February 28, 2020

Connecting the Dots

A name and date in a yellowing ledger. An inscription on a crumbling tombstone. A birth certificate. A walk along a dusty street in an Eastern European village. A faded family photograph. Sometimes a newly discovered relative.

These are rich prizes for tens of thousands of Jews worldwide who dedicate time, energy, and sometimes considerable amounts of money, to researching and documenting their family history.

Interest among Jews in tracing their roots emerged in the late 1970s, but it has been in the decade since the collapse of communism that Jewish genealogy has come into its own.

For the first time since before the Holocaust, the fall of the Iron Curtain opened up ancestral Eastern and Central European Jewish homelands to travel and research.

Conditions are still difficult in some places, but people now can physically walk in the footsteps of their ancestors, as well as consult local documents such as birth, marriage, death and census records that were long kept off-limits to outsiders.

At the same time, the growth of the Internet opened up vast new resources, enabling roots-seekers to tap into ever-expanding databases and keep in touch via e-mail with fellow researchers and contacts in Eastern Europe, including newfound family.

Last August, for example, more than 1,200 people, the biggest crowd ever, attended the 19th Annual Conference on Jewish Genealogy in New York — and dozens more were turned away for lack of space.

In 1990, there were 39 Jewish genealogy societies worldwide. Today there are 75, with 8,000 registered members. They represent only a fraction of Jews who are interested in tracing their roots, however — some 30,000 people alone are registered with a “family finder” service on the leading Jewish genealogy Web site, www.JewishGen.org.

“I got involved when people started to contact me by e-mail asking me to check information, to do some research,” said Ladislau Gyemant, a Jewish and European history professor at Babes Bolyai University in Cluj, Romania, who carries out professional genealogical work in Romania and Hungary.

Jewish genealogist Miriam Weiner has been a major force in the movement. She negotiated agreements with post-Communist Polish and Ukrainian state archives to allow American Jews on-site access to genealogical data.

A former private detective, Weiner began researching her own family history more than two decades ago. She got so involved that she became the first certified Jewish genealogist — and turned her personal interest into a business.

Her home base in New Jersey is crammed with books, publications, maps, foreign phone directories, old photographs and postcards and other material about Eastern Europe. She lectures and writes a syndicated column, and has written and published comprehensive books on Jewish genealogical resources in Poland, Ukraine and Moldova.

Weiner regularly travels to Ukraine, Belarus, Poland and Moldova to carry out research for clients and also takes individuals or groups on research trips. In 1990, she organized the first Jewish genealogy tour to Poland that was officially sanctioned by the Polish State Archives and other state authorities.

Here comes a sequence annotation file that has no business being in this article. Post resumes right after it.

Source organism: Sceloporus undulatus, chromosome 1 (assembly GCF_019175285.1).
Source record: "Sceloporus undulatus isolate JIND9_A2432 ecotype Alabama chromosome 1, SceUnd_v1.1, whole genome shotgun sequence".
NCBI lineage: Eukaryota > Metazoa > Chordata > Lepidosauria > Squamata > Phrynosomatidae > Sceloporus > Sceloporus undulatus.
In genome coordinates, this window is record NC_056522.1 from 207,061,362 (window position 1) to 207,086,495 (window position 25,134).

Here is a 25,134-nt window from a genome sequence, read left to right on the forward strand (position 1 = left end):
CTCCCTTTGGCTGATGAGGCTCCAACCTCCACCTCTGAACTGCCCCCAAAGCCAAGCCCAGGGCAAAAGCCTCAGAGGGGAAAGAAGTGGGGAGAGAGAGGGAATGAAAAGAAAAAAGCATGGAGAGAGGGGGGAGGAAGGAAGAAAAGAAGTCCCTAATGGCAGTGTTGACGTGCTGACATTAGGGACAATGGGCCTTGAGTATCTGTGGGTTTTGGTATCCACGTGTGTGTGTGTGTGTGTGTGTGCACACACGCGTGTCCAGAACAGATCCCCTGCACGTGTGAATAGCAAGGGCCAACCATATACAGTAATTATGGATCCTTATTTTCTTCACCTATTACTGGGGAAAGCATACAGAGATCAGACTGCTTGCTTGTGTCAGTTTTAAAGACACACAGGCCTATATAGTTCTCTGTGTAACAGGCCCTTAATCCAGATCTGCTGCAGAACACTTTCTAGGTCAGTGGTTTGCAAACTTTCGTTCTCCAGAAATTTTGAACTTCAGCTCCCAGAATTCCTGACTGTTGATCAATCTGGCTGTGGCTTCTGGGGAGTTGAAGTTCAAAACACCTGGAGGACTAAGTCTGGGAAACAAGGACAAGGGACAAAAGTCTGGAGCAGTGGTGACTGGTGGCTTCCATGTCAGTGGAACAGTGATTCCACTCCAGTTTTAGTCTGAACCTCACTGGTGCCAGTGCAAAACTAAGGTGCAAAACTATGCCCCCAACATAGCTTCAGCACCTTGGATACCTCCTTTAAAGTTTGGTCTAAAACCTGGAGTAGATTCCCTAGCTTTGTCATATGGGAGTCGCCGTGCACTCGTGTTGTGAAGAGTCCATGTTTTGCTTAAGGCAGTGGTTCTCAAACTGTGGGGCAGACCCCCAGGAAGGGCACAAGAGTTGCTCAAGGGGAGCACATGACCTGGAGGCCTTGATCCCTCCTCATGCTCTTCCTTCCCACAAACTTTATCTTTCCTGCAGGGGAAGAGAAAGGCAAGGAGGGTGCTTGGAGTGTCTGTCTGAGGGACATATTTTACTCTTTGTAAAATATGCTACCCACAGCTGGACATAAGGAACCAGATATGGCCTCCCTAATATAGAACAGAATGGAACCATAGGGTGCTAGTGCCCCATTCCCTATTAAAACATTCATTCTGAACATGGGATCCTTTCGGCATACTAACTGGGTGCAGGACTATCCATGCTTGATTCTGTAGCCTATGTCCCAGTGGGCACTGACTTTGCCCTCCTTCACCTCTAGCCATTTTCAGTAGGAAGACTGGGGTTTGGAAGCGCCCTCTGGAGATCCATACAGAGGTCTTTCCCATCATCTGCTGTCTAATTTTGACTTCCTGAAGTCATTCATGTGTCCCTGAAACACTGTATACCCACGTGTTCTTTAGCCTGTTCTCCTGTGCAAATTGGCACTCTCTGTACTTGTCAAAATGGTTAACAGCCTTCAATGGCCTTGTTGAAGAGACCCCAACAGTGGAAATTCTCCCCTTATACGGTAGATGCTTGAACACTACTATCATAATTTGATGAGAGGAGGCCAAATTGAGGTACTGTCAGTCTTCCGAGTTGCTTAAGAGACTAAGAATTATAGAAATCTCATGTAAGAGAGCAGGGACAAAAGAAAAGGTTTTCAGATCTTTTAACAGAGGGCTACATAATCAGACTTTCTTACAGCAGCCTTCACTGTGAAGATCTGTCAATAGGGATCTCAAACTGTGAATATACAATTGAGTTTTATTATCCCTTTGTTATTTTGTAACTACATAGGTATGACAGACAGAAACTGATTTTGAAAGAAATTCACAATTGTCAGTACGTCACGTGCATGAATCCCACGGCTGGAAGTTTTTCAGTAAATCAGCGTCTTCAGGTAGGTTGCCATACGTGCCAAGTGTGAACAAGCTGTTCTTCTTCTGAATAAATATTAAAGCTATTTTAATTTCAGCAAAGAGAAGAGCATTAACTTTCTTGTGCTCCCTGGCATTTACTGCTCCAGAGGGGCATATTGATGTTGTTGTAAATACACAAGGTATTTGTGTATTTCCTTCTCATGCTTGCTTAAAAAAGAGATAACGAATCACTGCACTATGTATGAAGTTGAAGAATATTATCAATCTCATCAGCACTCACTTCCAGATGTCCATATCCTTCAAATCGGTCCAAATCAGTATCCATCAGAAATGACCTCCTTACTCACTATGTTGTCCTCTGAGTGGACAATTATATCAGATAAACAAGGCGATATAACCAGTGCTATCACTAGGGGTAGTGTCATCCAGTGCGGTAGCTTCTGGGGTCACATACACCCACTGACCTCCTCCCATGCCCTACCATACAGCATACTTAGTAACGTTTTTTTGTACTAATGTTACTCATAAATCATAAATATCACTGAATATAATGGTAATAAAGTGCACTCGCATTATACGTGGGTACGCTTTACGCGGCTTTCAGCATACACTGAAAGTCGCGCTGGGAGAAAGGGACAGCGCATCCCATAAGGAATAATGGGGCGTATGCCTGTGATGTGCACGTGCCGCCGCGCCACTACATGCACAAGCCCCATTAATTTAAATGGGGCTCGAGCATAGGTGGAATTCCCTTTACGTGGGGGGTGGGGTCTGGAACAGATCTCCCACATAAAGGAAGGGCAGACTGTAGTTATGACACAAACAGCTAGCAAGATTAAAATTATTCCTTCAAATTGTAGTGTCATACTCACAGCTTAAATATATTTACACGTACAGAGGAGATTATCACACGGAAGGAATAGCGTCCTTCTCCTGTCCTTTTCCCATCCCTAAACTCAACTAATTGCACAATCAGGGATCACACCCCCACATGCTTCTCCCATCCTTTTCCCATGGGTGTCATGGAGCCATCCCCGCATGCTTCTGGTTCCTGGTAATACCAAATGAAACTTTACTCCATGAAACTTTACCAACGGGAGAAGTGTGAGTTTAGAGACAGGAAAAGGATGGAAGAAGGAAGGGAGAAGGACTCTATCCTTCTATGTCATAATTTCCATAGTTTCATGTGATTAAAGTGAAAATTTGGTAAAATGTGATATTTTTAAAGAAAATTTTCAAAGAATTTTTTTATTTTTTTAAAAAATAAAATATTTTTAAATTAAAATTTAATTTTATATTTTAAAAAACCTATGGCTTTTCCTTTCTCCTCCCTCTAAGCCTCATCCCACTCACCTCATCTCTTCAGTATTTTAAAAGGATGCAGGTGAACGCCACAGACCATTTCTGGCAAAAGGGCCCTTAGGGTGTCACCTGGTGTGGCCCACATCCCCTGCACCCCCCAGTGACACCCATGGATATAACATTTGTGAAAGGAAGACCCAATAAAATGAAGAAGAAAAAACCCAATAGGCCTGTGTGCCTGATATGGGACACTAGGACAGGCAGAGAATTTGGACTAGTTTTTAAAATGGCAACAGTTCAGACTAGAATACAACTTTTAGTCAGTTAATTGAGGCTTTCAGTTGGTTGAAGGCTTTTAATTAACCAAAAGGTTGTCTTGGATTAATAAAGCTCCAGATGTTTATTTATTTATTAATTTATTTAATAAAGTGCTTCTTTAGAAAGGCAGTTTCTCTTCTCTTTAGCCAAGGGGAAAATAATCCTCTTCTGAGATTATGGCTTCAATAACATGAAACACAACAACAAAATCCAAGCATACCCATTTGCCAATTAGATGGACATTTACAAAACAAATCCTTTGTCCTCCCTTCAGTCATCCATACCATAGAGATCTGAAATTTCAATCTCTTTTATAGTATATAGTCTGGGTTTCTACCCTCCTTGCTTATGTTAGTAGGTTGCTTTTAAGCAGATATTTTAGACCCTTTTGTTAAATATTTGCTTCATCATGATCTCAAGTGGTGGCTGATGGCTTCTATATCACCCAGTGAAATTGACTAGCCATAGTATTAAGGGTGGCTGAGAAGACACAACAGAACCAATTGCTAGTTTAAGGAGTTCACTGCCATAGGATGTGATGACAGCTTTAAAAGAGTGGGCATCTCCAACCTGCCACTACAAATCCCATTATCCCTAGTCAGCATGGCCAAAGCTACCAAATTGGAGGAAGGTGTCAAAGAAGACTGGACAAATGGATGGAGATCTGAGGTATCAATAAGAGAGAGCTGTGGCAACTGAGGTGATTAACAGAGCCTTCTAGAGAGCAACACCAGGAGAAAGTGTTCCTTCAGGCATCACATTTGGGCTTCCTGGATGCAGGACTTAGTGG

For those who can’t make the trip, Weiner brings back copies of documents as well as photographs, souvenirs and videotapes of the ancestral town.

Sometimes, too, she puts American clients in touch with long-lost kin. This happens very rarely in Poland, where few Jews remain, but, she says, it is not uncommon in countries of the former Soviet Union.

Today’s Jewish genealogy phenomenon is part of a general boom. Last spring Time magazine ran a cover story on the genealogy craze, noting that millions of people of all ethnic backgrounds are looking for their roots.

This is related to a burgeoning sense of ethnic identity and awareness in recent years. “Roots” — the book by Alex Haley and the resulting TV mini-series in the late 1970s — played a major role, for example, in showing that genealogy was not the exclusive property of WASPs.

When “Finding Our Fathers” by Dan Rottenberg, the first how-to book on Jewish genealogy, was published in 1977, it represented the first time that many Jews learned it was possible to trace their family heritage — despite the ravages of the Holocaust, and the anonymity of earlier mass immigration.

“There is no question that the Holocaust is a major reason why so many of us want to trace our roots,” said Sallyann Amdur Sack, editor of Avotaynu, the International Review of Jewish Geneology, now in its 15th year of publication. “We have noted a sense of belonging to a long chain of history, one which Hitler came close to severing. In part, genealogical research represents a driven need to deny Hitler a victory.

“As the ‘help desk’ for the project, I have received countless inquiries of all varieties,” wrote Sack in Avotaynu. A woman in Canada “wanted to know why none of what she called ‘the major Jewish organizations’ have done this. Maybe the answer is that organized Jewish genealogy now is MAJOR.”

For more information, see the Web sites www.JewishGen.org, www.avotaynu.com. Miriam Weiner’s Web site is www.rtrfoundation.org